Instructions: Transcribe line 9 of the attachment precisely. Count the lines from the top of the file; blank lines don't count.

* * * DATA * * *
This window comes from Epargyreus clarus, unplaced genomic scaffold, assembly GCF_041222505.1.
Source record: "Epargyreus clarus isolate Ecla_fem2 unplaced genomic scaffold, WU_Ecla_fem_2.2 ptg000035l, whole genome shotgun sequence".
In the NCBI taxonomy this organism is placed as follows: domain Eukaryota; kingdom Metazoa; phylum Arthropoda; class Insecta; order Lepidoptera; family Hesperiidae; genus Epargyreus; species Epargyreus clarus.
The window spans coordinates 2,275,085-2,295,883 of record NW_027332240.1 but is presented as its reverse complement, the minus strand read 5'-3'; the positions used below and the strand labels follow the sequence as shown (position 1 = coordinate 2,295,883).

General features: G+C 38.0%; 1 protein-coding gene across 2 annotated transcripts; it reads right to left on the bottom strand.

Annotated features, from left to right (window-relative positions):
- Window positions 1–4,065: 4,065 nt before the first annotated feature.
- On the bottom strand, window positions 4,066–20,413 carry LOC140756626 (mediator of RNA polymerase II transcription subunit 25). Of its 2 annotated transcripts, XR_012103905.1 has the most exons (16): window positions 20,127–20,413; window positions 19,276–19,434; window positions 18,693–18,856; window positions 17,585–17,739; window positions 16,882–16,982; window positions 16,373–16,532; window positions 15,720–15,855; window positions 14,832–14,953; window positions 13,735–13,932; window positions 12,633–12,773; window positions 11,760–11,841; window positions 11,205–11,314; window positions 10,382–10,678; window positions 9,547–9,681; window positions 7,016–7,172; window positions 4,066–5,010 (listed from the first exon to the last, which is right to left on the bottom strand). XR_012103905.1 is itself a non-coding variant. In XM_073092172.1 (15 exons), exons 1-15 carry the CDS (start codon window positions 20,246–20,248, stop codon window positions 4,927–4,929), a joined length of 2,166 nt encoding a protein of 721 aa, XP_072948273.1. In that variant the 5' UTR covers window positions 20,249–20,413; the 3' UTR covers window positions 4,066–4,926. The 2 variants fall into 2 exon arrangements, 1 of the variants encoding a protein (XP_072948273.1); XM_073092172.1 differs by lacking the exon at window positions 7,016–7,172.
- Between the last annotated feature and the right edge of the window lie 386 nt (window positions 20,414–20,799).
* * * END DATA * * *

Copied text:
- Between the last annotated feature and the right edge of the window lie 386 nt (window positions 20,414–20,799).